Are you stuck thinking about how to deal with a valet? Come on in, and find out how to should deal with this home and living situation! A valet or “gentleman’s gentleman” is a gentleman’s male servant; the closest female equivalent is a lady’s maid. The valet performs personal services such as maintaining his employer’s clothes, running his bath and perhaps (especially in the past) shaving his employer.
In a great house, the master of the house had his own valet, and in the very grandest great houses, other adult members of the employing family (e.g. master’s sons) would also have their own valets.
At a court, even minor princes and high officials may be assigned one, but in a smaller household the butler – the majordomo in charge of the household staff – might have to double as his employer’s valet. In a bachelor’s household the valet might perform light housekeeping duties as well.
Valets learned the skills for their role in various ways. Some began as footmen, learning some relevant skills as part of that job, and picking up others when deputising for their master’s valet, or by performing valeting tasks for his sons before they had a valet of their own, or for male guests who did not travel with a valet. Others started out as soldier-servants to army officers (batmen) or stewards to naval officers.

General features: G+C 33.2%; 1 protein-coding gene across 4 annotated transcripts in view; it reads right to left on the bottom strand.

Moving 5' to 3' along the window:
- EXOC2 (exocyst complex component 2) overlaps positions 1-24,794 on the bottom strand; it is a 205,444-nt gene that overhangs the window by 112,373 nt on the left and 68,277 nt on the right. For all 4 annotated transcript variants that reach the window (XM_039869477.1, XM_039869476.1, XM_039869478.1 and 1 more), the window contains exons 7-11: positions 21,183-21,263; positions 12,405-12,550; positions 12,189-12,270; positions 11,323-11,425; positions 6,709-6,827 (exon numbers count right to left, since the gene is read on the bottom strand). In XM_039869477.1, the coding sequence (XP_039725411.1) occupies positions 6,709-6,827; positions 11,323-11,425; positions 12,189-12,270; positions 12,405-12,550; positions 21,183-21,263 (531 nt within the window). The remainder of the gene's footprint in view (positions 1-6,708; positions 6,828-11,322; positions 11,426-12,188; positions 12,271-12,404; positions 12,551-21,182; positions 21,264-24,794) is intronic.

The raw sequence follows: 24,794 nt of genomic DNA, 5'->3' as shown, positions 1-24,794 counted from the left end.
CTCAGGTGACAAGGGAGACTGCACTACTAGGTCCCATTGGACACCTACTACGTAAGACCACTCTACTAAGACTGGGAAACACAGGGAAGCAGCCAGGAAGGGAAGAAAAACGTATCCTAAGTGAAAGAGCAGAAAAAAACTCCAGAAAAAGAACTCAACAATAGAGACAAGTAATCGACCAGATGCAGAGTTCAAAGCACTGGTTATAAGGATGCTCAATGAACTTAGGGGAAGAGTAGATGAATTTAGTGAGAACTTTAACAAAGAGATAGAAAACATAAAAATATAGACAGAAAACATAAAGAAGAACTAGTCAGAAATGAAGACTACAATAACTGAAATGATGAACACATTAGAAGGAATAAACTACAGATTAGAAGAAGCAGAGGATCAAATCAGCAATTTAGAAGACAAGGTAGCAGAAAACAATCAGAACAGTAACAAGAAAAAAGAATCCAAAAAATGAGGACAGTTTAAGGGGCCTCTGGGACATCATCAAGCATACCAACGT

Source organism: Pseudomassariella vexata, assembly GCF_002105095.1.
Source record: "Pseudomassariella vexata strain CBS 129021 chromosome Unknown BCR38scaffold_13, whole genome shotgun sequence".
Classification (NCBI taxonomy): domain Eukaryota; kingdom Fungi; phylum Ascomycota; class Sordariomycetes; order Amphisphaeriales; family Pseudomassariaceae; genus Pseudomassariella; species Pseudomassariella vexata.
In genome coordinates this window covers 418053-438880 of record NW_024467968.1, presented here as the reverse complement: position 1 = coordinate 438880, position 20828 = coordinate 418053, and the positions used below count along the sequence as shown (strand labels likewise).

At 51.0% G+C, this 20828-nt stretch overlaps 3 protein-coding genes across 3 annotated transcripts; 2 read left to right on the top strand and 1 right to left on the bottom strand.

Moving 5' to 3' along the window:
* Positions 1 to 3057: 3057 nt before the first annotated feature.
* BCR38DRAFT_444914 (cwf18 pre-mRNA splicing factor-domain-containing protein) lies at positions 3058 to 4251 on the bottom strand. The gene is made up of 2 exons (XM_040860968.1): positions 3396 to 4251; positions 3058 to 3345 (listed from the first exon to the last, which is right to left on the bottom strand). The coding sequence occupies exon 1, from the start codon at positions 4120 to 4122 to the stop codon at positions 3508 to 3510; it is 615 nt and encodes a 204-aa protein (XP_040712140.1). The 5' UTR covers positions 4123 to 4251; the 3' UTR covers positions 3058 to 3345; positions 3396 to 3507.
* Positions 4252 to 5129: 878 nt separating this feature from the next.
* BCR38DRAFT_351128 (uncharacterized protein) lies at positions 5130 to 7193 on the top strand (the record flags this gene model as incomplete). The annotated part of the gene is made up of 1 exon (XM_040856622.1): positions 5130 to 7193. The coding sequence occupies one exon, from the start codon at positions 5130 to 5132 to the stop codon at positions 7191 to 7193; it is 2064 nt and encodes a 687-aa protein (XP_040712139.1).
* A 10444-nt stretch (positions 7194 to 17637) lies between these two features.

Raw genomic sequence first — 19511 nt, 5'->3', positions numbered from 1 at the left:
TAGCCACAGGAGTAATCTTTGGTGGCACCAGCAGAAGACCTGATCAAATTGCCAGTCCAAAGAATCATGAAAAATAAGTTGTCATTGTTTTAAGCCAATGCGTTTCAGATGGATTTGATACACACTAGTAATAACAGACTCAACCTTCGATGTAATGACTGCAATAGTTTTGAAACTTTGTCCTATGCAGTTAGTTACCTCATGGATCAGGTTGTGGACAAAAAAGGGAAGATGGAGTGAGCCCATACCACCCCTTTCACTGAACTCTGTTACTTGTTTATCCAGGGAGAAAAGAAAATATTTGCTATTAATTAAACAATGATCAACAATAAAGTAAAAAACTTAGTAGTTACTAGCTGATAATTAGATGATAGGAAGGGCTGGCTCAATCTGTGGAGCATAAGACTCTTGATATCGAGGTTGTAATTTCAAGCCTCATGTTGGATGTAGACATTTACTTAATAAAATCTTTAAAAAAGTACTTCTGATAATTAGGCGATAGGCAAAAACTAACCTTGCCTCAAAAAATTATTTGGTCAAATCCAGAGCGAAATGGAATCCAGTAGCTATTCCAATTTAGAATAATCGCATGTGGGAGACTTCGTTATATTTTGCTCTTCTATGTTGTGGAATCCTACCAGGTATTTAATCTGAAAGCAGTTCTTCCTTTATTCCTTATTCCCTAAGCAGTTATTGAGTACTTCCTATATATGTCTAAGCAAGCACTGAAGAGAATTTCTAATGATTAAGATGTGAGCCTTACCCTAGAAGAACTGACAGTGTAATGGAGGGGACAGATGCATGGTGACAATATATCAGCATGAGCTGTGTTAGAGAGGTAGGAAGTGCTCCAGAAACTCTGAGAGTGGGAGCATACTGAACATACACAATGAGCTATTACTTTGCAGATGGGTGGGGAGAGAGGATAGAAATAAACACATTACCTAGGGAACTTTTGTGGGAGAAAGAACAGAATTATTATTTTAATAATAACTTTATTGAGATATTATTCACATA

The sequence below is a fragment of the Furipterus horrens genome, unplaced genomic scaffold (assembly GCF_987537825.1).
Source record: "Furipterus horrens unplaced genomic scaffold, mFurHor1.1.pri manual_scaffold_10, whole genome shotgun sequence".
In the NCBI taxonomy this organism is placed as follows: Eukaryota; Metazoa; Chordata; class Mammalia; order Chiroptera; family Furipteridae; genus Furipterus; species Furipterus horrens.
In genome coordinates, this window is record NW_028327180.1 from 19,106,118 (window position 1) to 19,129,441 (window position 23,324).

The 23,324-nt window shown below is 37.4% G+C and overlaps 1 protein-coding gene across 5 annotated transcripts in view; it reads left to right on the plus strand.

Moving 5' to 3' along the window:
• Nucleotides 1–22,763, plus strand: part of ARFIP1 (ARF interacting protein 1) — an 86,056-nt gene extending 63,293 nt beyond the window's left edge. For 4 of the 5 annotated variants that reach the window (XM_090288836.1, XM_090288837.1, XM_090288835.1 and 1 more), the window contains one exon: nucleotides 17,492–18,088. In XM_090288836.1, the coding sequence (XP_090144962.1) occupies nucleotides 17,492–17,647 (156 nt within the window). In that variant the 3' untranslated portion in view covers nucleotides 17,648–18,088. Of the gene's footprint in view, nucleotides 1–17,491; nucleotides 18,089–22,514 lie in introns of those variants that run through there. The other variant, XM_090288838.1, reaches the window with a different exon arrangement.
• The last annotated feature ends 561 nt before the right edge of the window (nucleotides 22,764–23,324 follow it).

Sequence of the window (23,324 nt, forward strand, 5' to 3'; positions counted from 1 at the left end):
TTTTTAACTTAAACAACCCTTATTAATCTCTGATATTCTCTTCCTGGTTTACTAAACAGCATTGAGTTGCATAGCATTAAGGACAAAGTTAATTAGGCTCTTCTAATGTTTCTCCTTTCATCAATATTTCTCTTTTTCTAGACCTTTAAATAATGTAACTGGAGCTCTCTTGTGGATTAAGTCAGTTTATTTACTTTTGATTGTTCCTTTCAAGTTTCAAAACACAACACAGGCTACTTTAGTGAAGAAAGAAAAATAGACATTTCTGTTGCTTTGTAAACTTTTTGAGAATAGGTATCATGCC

Traditionally, a valet did much more than merely lay out clothes and take care of personal items. He was also responsible for making travel arrangements, dealing with any bills and handling all money matters concerning his master or his master’s household.
Alexandre Bontemps, the most senior of the thirty-six valets to Louis XIV of France, was a powerful figure, who ran the Chateau de Versailles. In courts, valet de chambre was a position of some status, often given to artists, musicians, poets and others, who generally spent most of their time on their specialized work. The role was also, at least during the late Middle Ages and the Renaissance, a common first step or training period in a nobleman’s career at court.
Valets, like butlers and most specialized domestic staff, have become relatively rare. A more common, though still infrequent, arrangement is the general servant performing combined roles.